In keeping with our tradition of patting ourselves on our back, throughout the India-Pakistan crisis the Pakistani media patted itself on its back saying that we were much better than the Indian media. It should not be a matter of pride that others were worse than us. We should seek to be better in and of itself.
As many Pakistani journalists and commentators have demonstrated however this was not true. According to Taha Siddiqui, the “Pakistan media was no angel either after Balakot with its half-truths and denials.” In a recent piece Siddiqui argues that “Pakistani media’s role has been no better and was perhaps even worse, given its blatant censorship of crucial facts.”
Siddiqui points out that the “popular narrative/portrayal that has gained ground is that Pakistan’s media appears to have taken a higher moral ground by saying it stood for peace while Indian media called for war in the aftermath of the terror attack in Pulwama.” However, “the reality is a little more nuanced. It may be true that it advocated for peace, but that is the position the Pakistani military has pushed for, and has been doing for almost two decades now since both neighbours went nuclear: Fuel the conflict through non-state actors, deny Pakistan has anything to do with it, and then hide behind empty peace overtures.”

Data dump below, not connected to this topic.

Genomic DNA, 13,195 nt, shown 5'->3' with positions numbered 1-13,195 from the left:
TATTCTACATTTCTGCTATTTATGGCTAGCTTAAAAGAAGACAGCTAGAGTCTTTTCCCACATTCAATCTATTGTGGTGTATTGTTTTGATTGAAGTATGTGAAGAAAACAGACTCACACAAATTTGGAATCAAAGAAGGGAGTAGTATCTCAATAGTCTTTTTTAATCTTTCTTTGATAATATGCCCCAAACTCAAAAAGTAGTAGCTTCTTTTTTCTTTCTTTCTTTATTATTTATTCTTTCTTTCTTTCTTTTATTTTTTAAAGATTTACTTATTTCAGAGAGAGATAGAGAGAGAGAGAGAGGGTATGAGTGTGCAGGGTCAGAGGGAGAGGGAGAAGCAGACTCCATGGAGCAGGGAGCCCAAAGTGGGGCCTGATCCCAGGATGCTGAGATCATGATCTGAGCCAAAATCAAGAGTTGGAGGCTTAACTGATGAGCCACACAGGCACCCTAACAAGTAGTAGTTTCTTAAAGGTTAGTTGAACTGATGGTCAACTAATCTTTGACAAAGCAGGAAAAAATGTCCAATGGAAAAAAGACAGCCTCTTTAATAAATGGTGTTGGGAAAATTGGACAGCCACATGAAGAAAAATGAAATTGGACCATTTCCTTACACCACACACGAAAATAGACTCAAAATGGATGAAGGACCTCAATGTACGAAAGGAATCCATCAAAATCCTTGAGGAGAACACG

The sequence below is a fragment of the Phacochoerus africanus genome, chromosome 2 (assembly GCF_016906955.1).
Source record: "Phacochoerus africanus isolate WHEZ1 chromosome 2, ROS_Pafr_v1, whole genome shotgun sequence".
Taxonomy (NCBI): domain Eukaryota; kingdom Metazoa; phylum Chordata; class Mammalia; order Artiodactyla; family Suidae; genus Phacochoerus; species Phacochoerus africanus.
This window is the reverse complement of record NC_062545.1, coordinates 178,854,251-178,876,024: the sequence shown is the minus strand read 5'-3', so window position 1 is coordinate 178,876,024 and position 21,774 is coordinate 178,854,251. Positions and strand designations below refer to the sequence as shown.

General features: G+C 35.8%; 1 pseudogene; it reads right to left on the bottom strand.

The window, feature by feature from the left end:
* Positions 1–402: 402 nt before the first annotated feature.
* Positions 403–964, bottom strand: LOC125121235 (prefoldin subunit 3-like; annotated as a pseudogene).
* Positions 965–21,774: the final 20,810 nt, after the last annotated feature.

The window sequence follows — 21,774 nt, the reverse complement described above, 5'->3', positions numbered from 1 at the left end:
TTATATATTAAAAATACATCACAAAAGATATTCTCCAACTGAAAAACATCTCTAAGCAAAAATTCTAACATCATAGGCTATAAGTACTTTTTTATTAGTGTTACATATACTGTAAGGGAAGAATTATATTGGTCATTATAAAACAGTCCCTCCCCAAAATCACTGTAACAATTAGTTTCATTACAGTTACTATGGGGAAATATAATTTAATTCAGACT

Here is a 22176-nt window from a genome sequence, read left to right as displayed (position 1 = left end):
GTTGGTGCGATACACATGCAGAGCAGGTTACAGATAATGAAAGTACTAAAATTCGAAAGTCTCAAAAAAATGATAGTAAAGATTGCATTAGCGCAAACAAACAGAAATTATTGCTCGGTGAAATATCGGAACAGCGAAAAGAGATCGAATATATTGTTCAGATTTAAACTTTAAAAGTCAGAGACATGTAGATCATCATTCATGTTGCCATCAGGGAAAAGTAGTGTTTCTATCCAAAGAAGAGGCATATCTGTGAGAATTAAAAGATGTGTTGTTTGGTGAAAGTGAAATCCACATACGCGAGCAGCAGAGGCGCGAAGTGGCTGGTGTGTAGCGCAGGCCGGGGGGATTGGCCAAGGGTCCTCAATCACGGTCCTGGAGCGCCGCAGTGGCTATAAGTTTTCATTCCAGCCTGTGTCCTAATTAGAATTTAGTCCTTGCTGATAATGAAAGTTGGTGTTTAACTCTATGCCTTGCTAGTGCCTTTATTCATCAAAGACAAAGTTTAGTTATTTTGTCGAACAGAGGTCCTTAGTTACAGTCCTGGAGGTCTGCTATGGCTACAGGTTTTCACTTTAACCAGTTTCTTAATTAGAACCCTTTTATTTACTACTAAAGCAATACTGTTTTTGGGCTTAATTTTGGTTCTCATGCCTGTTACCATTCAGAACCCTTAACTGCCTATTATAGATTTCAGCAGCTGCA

Further, “How can the Pakistani media industry be sincere and committed to peace when it has been lying to itself and the public about some obvious facts surrounding the issue of militancy, particularly about this latest Balakot strikes, for which it has been mostly regurgitating what the Pakistani state is telling it to do. One of the main facts that the local media has blacked out is the presence of Jaish-e-Mohammed’s (JeM) seminary in the area where the Indian bombs fell. Leading journalists like Hamid Mir and many more who went to the location of the bombing and did shows from the ground have not once mentioned the presence of the JeM seminary in their coverage, even though they recorded the show some meters away from it.”
Sidiqui also points out that “Mainstream newspapers in Pakistan like Dawn have published stories aggregating content from international newspapers like the New York Times, Reuters, Guardian to call out Indian claims, but these reports completely ignored the fact that international media has also linked the seminary to a terrorist group. Another thing that is conspicuous by its absence in the on-ground reporting by Pakistani media is the now-missing signboard of this seminary, which mentioned it was being run by Masood Azhar, the chief of JeM. The international media even reported how it was taken away last Thursday, after its photos went viral on social media.”
Further, “There has been a complete blackout of the February event in Peshawar city, reported by this paper, where the Jaish leadership (some of whom are under custody now) met and acknowledged that the Indian strike’s target was indeed their centre.”